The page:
If you run CentOS 6, and keep your system up-to-date, you may have recently installed a kernel update to version 2.6.32-696.30.1. This specific version of the kernel was found to have issues booting, when used in an instance which runs on compute nodes with AMD CPU's. The workaround for this bug will unfortunately create a massive performance hit, and is not viable.
When a kernel is updated, the new kernel does not actually run until the instance is rebooted. By default, multiple versions of the kernel are kept: if there's an issue with one, another one can be booted into. Unfortunately, when using the instance console in the dashboard, the option to boot into a different kernel (called the "GRUB menu") by default disappears before a user can make a choice. This is because of a low default timeout value of 5 seconds, which can and should be adjusted.
You can check if your instance is running on an AMD or an Intel CPU by running:
lscpu | grep "Model name"
You can check your current kernel version by running:
You can check what kernels you have currently installed by running:
rpm -qa kernel* | grep -v firmware
You can check what kernel will be booted into next by default:
cat /boot/grub/grub.conf | egrep "(title|default)"
The above command produces a list of bootable kernels and a default value. Please note the default value is indexed from 0. For example, the following output indicates that by default, the next kernel to boot into by default is 4.17.1-1.el6.elrepo.x86_64:
title CentOS (2.6.32-696.30.1.el6.x86_64)
title CentOS (4.17.1-1.el6.elrepo.x86_64)
title CentOS 6 (2.6.32-696.20.1.el6.x86_64)
To adjust timeout for the grub menu, using your text editor of choice, edit the file /boot/grub/grub.conf:
This will increase the time given to the user from 5 seconds to 30. Please note that this will increase your instance boot (without user intervention via dashboard console) time by 25 seconds.
If you have installed kernel 2.6.32-696.30.1 and are running on an AMD compute node, but have not yet rebooted your instance (if you have rebooted, you are likely not able to boot it back up, please submit a ticket), you have several options:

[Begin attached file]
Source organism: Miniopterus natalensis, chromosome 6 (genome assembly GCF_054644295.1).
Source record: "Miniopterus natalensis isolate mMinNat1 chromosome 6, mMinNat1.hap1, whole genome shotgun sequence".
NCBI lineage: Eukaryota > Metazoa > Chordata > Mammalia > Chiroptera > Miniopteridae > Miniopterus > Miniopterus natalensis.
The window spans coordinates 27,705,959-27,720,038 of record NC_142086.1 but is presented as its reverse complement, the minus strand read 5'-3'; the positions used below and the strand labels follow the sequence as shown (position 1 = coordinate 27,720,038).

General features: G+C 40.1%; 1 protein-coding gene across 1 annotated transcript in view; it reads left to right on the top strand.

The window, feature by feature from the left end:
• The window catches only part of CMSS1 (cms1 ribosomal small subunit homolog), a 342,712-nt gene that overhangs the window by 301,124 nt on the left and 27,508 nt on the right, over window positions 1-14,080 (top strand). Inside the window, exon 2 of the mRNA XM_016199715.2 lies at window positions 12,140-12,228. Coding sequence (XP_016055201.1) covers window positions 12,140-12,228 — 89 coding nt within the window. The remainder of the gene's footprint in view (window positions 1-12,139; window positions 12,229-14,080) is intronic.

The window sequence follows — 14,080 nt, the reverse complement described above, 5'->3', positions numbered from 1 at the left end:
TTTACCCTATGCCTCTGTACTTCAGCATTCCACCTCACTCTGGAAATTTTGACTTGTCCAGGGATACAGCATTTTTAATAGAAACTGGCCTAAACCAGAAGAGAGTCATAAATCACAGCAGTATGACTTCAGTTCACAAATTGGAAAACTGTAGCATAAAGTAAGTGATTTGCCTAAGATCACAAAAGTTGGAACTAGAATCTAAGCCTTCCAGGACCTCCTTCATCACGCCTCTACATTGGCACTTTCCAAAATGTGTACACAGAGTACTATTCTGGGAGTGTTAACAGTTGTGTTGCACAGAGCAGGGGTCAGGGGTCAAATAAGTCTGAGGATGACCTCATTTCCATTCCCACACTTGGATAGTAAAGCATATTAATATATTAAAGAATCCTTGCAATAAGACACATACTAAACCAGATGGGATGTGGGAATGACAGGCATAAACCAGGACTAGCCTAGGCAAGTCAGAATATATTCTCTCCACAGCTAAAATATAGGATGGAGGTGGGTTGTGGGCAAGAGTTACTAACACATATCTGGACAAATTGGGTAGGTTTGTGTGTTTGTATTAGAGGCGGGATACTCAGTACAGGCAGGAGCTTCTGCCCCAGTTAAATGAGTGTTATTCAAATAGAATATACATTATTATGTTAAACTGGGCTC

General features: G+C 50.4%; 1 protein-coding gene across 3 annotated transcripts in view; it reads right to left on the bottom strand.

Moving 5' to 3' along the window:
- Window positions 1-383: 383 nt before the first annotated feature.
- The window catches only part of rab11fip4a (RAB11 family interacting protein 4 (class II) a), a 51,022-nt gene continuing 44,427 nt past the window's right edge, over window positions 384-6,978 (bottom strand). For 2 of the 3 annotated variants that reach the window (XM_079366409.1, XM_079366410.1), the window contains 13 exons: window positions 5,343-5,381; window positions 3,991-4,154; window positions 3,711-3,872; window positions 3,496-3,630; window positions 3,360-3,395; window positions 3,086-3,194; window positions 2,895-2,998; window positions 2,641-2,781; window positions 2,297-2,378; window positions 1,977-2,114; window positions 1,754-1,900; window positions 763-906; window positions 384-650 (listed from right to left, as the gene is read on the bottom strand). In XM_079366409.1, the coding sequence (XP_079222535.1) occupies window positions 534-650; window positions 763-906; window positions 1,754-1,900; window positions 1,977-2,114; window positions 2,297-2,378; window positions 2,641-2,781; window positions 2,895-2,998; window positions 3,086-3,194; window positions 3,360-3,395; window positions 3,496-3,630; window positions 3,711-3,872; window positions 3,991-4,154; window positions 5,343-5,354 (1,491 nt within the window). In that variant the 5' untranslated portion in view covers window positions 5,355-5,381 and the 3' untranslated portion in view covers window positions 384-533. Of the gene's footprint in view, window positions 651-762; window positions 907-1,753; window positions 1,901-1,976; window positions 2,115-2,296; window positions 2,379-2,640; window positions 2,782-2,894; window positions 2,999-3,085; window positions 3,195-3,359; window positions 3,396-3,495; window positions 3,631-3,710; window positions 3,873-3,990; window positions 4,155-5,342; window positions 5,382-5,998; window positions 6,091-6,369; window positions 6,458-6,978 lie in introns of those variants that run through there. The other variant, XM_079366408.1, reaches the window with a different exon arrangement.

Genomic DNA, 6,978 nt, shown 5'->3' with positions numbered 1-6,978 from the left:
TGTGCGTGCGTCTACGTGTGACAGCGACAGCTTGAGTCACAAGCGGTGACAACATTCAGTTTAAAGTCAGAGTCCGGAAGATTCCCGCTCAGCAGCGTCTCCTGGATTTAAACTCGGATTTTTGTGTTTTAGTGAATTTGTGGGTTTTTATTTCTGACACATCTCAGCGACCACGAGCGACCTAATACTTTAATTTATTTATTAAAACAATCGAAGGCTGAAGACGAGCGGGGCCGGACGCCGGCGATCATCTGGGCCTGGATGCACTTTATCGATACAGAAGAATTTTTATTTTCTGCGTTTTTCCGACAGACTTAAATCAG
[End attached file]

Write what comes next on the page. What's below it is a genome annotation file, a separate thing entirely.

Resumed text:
a) Upgrade to CentOS 7 which is not known to have this issue
b) Remove 2.6.32-696.30.1 and pin your kernel to version 2.6.32-696.29.1 (not recommended, as you are opting out of further security kernel updates)
c) Install and use a mainline kernel version 4.x.x-x.el6.elrepo.x86_64 from ELRepo. To do this, please follow this procedure:
#Remove kernel 2.6.32-696.30.1
yum remove -y kernel-2.6.32-696.30.1
#Install mainline kernel
rpm --import https://www.elrepo.org/RPM-GPG-KEY-elrepo.org
yum --enablerepo=elrepo-kernel install -y kernel-ml
#Exclude non-mainline kernel from further updates (otherwise every non-mainline kernel update will set itself as default, and you will need to change the default every time)
echo "exclude=kernel-2.6*" >> /etc/yum.conf
#Ensure the mainline kernel as default boot kernel as described above in the "You can check what kernel will be booted into next by default" example
#If you followed the above procedure correctly and in order, the default next-boot kernel version will be 4.x.x-x and not 2.x.x-x.x.x
#If for some reason the default next-boot kernel is not version 4.x.x-x, simply change the "default=x" entry in /boot/grub/grub.conf using your preferred text editor
Bug Report: https://bugs.centos.org/view.php?id=14871#c32055
Kernel version kernel-2.6.32-754.3.5.el6.x86_64 is currently the latest version 2.* kernel, and the above issue is not evident when running this kernel.
This means if you've pinned your kernel as described above, you can unpin it and upgrade to kernel-2.6.32-754.3.5.el6.x86_64.